No, we did NOT vote for a cheese submarine

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Once again, it’s been a while since I last managed to gather my thoughts sufficiently around one idea or subject in order to write a new blog post.  In large part, that’s been due to starting a new job, which has been occupying my time and concentration to the extent that I can no longer spend as much time as I have been doing, gorging myself on news articles and social media feeds.  But it’s also been down to the fact that when I have had time to read the news, or catch up on what’s trending on Twitter, it’s almost exclusively about the mess that the British government is making of Brexit.   And dear God, where to start on trying to make some sense of my thoughts around that?

But finally, with the help of a truly appalling analogy, I am going to try.  The journalist Hugo Rifkind, a few days ago, and presumably under the influence of copious amounts of alcohol or drugs – or maybe just suffering from Brexit burnout – composed a series of tweets in which he compared the vote for Brexit, to a decision to build a submarine out of cheese.  Yes, really.

I saw the tweets at the time.  And I ignored them.  Because really – what is the point of even beginning to engage with such an asinine analogy?

But those tweets had legs.  Actual news sites – admittedly fairly minor ones, but still – found something appealing in Rifkind’s ridiculous analogy, and chose to republish the tweets.  And it wasn’t long before a friend in South Africa came across them and posted them to Facebook, tagging me, along with a couple of others, to make sure I saw them.

I tried not to rise to the bait.  Because I already know there is nothing more frustrating than trying to have a sensible discussion about a topic as complicated as Brexit, on Facebook.  But of course, having been tagged in the post, I had to respond.  And so I felt compelled to point out that the reason the analogy is so ridiculous – and actually downright offensive – is because it implies that the British people voted for something that was completely fantastical, and that the only reason the government is making such a mess of delivering it, is because it is undeliverable.

The reality, though, is that the British people voted for something that, while a bit messy and complicated to deliver, was always entirely achievable.  But the British government, and a few powerful lobby groups, are so determined not to accept the vote, that they have twisted and spun every possible interpretation of that vote to leave, in order to come back with a proposed deal that is so awful, so humiliating, that they hope we can finally be convinced to stay.

And so to correct Mr Rifkind’s analogy – the British people voted to build a submarine, but the UK government, determined not to build the submarine, decided instead to submit plans to build the submarine out of cheese.  They hoped that by doing this, they would be able to then say to the British people “We’re really sorry, but cheese is our only available material from which to build a submarine, so of course we respect your vote to build a submarine, but now that you know a bit more about what’s involved in building it, maybe you’d like to vote again on whether you’d really like us to build that submarine”.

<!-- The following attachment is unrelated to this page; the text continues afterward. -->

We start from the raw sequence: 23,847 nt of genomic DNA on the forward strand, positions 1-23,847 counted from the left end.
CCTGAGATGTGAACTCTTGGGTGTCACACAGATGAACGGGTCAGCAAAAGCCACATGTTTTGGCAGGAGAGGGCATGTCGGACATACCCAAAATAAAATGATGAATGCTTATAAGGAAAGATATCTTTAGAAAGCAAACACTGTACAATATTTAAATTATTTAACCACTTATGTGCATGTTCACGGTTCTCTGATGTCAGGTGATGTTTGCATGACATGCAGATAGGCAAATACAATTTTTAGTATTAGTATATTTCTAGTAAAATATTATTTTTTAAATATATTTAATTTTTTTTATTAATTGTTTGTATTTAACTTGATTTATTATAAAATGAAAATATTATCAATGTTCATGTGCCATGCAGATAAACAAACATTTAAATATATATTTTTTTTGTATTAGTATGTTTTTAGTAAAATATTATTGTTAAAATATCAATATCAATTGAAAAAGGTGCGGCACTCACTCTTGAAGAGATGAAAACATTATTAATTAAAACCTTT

And oh, I know there are many within the Remain camp who think Mr Rifkind’s cheese analogy is brilliant and hilarious.  Because of course what is funnier than pointing out how ludicrous it was, for 52% of the country to vote for something that could never be delivered in the first place?  Oh how they love to laugh at those poor deluded idiots who were stupid enough to dream the impossible dream and actually vote for it.

Those of us who voted for Brexit have had two and a half YEARS of this shit.  This bollocks, this lazy, contemptible mockery of our naïve belief in democracy, and sovereignty, and in the accountability of our MPs to us, the voters.   So what that under our constituency voting system, 69% of MPs represent constituencies that voted Leave?  We are discovering, to our disgust, that many of our MPs feel sufficiently safe in their Labour or Conservative majority seats to completely defy the manifestos on which they were elected, in the knowledge that no matter how much voters may feel betrayed over Brexit, they will never switch allegiances between the two main parties.  Oh, angry Brexit voters may at the next general election choose to vote UKIP in protest, but in a constituency in which either Labour or Conservative command a significant majority, a few thousand voters switching allegiances to UKIP will make no difference whatsoever to the overall result.

And so instead of simply accepting the result of the vote, and vowing to pull together and try to deliver on it, we have had two and a half years of politicians and pundits trying to reinterpret the vote.  Which really takes some audacity, given the ballot paper offered a simple choice between “leave the European Union” and “remain a member of the European Union”.